Down the Toilet
What do Arizona ski resorts, Navajo Native Americans, and sewage water have in common? A lot, apparently. One particular ski resort, Arizona Snowbowl in Flagstaff, Arizona, plans to expand their slopes onto what was previously Native American territory. And the snow they’ll be using for said slopes? Made from 100% sewage effluent. In other words, treated sewer water. A New York Times article on the subject explains it all:
This coming ski season, the resort, Arizona Snowbowl, will become the first ski resort in the world to use 100 percent sewage effluent to make artificial snow.
It is necessary to create fake snow due to warming climates and early-in-the-season opening days, usually around Thanksgiving. Cities across America already use treated sewer water as a means to irrigate parks, soccer fields, and golf courses. As far as standards go, the water used for Arizona Snowbowl is in the highest category–just below drinking water. However, when the city of Flagstaff conducted its own water tests (in addition to the federal study), they found that the water also contains “hormones, antibiotics, antidepressants, pharmaceuticals and steroids” and other endocrine-disrupting chemicals, or EDCs.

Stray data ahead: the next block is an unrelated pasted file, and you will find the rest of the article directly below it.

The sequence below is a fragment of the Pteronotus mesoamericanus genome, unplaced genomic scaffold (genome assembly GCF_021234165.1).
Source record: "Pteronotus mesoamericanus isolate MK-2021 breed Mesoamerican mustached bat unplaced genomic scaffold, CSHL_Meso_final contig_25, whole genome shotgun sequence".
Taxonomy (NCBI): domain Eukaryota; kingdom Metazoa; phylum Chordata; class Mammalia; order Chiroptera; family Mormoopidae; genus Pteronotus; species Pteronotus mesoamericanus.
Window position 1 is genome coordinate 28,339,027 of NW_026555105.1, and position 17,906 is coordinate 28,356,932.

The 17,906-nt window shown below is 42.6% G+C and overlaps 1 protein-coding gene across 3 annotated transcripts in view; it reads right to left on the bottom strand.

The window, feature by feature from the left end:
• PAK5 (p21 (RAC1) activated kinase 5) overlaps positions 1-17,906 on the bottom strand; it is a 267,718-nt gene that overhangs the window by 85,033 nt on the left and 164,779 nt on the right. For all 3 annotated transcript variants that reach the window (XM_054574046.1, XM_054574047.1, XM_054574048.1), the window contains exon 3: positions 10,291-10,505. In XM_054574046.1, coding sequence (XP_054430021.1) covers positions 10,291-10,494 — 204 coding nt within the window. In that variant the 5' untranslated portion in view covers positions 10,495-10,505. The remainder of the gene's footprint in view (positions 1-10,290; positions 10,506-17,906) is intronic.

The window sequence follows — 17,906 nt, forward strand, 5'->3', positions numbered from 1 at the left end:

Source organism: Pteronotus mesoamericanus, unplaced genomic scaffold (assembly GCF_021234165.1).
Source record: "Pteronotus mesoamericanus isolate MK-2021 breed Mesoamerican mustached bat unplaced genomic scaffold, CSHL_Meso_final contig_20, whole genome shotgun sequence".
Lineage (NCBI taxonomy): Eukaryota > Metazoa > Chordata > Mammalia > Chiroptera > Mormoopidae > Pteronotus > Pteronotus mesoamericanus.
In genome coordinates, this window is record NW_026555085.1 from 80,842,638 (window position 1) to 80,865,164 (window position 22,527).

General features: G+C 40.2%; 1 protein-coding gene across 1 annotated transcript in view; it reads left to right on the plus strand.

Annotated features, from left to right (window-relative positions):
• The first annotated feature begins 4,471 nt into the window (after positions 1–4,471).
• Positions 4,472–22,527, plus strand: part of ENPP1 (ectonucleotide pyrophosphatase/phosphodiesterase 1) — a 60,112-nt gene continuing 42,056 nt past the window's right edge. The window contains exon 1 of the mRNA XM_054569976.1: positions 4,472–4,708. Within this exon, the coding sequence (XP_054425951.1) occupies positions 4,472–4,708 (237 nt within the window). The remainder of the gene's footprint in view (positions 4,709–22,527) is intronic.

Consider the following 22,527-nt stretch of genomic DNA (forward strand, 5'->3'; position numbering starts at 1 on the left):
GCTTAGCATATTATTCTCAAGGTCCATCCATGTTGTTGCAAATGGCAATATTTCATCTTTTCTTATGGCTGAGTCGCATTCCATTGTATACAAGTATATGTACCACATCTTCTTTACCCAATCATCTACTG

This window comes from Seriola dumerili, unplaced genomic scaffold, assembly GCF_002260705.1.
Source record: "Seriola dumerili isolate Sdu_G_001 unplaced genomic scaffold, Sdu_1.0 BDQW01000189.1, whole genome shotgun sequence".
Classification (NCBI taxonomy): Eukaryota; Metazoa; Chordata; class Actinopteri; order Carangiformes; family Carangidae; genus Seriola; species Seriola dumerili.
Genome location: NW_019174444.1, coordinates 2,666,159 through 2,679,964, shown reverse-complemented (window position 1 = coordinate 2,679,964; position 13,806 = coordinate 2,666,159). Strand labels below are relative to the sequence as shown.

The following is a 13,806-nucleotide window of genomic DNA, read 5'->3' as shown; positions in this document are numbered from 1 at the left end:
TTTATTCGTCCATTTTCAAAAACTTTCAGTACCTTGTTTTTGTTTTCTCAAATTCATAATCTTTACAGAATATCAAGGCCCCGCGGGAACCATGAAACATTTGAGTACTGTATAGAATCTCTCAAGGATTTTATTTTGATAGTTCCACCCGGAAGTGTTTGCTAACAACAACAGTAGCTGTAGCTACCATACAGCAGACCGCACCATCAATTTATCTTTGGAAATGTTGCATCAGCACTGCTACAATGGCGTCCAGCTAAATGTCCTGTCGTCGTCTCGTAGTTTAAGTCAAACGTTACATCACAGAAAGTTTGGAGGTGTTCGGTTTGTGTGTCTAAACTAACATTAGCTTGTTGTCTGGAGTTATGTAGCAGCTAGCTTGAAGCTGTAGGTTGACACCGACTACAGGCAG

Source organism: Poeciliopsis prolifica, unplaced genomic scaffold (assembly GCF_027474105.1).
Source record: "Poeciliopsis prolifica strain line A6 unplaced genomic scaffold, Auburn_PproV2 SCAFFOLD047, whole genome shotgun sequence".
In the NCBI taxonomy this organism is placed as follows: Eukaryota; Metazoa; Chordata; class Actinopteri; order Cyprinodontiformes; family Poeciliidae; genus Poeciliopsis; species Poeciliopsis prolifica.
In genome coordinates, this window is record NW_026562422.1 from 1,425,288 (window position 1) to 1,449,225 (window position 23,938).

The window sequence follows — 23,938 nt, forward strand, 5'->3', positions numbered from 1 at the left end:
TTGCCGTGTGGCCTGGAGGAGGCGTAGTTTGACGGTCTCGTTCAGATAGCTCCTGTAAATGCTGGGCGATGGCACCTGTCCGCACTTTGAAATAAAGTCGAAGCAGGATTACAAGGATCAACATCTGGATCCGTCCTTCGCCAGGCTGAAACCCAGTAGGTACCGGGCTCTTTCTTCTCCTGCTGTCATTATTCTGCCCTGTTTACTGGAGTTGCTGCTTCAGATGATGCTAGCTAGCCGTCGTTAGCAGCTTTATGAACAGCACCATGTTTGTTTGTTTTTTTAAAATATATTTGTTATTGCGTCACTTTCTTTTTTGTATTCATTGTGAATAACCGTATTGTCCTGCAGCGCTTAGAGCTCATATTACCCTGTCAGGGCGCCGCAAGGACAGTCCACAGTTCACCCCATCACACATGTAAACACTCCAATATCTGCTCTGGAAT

Moreover, both the Native Americans that live on the land and several environmental groups are concerned that the treated sewage water will seep into aquifers and the soil around the mountain. But too much is unknown to make good predictions on the subject of long-term effects.
For the short-term, the Snowbowl expansion means a longer and more reliable ski season. In turn, nearby Flagstaff would receive more tourism from the skiers, generating roughly $35 million for local businesses in the wintertime. Even J.R. Murray, the general manager of Snowbowl, said, “Everyone does well when the ski area does well.” It’s a huge boost for the economy, especially in times like this.
There’s one more side to this story: the side of the Navajo, as described in the same NYT article:
In February, a federal appeals court ruled in favor of the ski resort’s upgrade plans, ending a legal saga fought by a coalition of environmental groups and 13 American Indian tribes, which consider the mountain sacred and view the wastewater snow as a desecration.
Klee Benally, an activist and member of the Navajo tribe, commented that going forward with the expansion and usage of wastewater is “an Old West mentality: let’s go forward and assess the damage later.” This conjures up images of the unregulated mining that went on for decades and completely ravaged the local environment until the government stepped in. Because the local and federal governments are so on board with the expansion, it’s like they’re neglecting the Navajo, where one out of three doesn’t have access to clean drinking water and 40% don’t have indoor plumbing.